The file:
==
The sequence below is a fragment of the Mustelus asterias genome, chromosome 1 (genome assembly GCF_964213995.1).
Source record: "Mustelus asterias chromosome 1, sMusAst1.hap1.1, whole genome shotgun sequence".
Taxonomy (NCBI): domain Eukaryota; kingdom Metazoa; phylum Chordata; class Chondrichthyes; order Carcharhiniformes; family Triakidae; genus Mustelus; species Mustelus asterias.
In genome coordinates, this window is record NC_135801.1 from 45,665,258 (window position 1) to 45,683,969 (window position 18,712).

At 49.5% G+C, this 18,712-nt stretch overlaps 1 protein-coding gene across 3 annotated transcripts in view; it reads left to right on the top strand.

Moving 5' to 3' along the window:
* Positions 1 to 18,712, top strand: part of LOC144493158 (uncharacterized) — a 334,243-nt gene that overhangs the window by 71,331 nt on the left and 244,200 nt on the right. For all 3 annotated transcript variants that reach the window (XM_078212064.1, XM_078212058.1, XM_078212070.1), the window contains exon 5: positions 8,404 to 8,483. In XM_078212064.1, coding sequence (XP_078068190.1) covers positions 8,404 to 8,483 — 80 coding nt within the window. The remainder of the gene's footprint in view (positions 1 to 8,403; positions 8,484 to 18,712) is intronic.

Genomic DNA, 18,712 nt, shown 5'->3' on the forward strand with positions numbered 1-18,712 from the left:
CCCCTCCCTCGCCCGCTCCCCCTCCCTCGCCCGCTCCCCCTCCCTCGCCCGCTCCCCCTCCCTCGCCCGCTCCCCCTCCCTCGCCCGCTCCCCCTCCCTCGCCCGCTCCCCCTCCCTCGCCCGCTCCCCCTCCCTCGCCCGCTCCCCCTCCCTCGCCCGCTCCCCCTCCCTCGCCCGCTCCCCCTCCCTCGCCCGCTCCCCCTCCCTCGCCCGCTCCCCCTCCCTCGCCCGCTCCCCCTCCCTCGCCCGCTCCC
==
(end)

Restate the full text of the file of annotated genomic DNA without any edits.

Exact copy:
The sequence below is a fragment of the Mustelus asterias genome, chromosome 1 (genome assembly GCF_964213995.1).
Source record: "Mustelus asterias chromosome 1, sMusAst1.hap1.1, whole genome shotgun sequence".
Taxonomy (NCBI): domain Eukaryota; kingdom Metazoa; phylum Chordata; class Chondrichthyes; order Carcharhiniformes; family Triakidae; genus Mustelus; species Mustelus asterias.
In genome coordinates, this window is record NC_135801.1 from 45,665,258 (window position 1) to 45,683,969 (window position 18,712).

At 49.5% G+C, this 18,712-nt stretch overlaps 1 protein-coding gene across 3 annotated transcripts in view; it reads left to right on the top strand.

Moving 5' to 3' along the window:
* Positions 1 to 18,712, top strand: part of LOC144493158 (uncharacterized) — a 334,243-nt gene that overhangs the window by 71,331 nt on the left and 244,200 nt on the right. For all 3 annotated transcript variants that reach the window (XM_078212064.1, XM_078212058.1, XM_078212070.1), the window contains exon 5: positions 8,404 to 8,483. In XM_078212064.1, coding sequence (XP_078068190.1) covers positions 8,404 to 8,483 — 80 coding nt within the window. The remainder of the gene's footprint in view (positions 1 to 8,403; positions 8,484 to 18,712) is intronic.

Genomic DNA, 18,712 nt, shown 5'->3' on the forward strand with positions numbered 1-18,712 from the left:
CCCCTCCCTCGCCCGCTCCCCCTCCCTCGCCCGCTCCCCCTCCCTCGCCCGCTCCCCCTCCCTCGCCCGCTCCCCCTCCCTCGCCCGCTCCCCCTCCCTCGCCCGCTCCCCCTCCCTCGCCCGCTCCCCCTCCCTCGCCCGCTCCCCCTCCCTCGCCCGCTCCCCCTCCCTCGCCCGCTCCCCCTCCCTCGCCCGCTCCCCCTCCCTCGCCCGCTCCCCCTCCCTCGCCCGCTCCCCCTCCCTCGCCCGCTCCC